This is a part of the 2015 Fall VPS. For more VPS articles, click here
Category:åÊMonitoring Change for Resource Management
Project Team: Colorado Agriculture
Team Location: USGS at Colorado State University ÛÒ Fort Collins, Colorado
Dr. Paul Evangelista (Natural Resources Ecology Lab, CSU)
Tony Vorster (Bioenergy Alliance Network of the Rockies)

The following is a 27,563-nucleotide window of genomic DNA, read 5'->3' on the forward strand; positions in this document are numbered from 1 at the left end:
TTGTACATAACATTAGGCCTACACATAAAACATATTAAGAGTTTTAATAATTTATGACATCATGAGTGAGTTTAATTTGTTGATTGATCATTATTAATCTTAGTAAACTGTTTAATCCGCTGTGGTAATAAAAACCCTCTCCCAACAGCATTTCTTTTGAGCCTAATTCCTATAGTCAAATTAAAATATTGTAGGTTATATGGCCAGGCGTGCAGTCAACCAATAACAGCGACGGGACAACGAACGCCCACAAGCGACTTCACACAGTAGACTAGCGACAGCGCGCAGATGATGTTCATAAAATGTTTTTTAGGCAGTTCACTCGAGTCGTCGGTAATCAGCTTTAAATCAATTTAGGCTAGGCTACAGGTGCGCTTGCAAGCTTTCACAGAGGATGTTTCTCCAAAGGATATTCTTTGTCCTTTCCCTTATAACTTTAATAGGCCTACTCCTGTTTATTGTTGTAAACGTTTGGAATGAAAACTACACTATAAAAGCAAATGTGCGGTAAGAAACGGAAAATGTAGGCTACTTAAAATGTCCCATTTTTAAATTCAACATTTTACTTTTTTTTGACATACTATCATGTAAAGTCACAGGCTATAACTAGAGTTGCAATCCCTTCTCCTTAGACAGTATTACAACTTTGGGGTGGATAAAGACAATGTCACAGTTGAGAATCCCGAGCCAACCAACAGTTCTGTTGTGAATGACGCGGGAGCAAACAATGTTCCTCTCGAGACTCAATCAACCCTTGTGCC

State and national forests are actively managed for a variety of objectives including timber, recreation, wildlife, and livestock grazing. In Colorado, concerns about potential fire severity, aesthetics, and falling dead trees, as a result of the recent mountain pine beetle epidemic, are shared by our partners at Colorado State Forest Service (CSFS) and communities across the Rocky Mountain region. In addition, the Bioenergy Alliance Network of the Rockies (BANR) is assessing the feasibility of using beetle-kill wood as a source of biofuels. These diverse objectives and concerns highlight the need for current and accurate species composition maps to inform management decisions. Past species composition mapping has shown gaps in the ability to accurately highlight individual species at a fine scale over large forested landscapes, and these maps remain relatively coarse in terms of resolution and their usefulness to forest managers. This project utilizes scenes from Landsat 8 Operational Land Imager, Landsat 7 Enhanced Thematic Mapper Plus, and Landsat 5 Thematic Mapper, National Agriculture Imagery Program imagery, forest survey data, and an integrative model developed by researchers at Montana State University in order to create a detailed and highly accurate map of species composition in the Colorado State Forest State Park. Using this combined methodology, this project produced species composition maps for dominant species in Colorado State Forest, including lodgepole pine (Pinus contorta), subalpine fir (Abies lasiocarpa), Engelmann spruce (Picea engelmannii), and aspen (Populus tremuloides).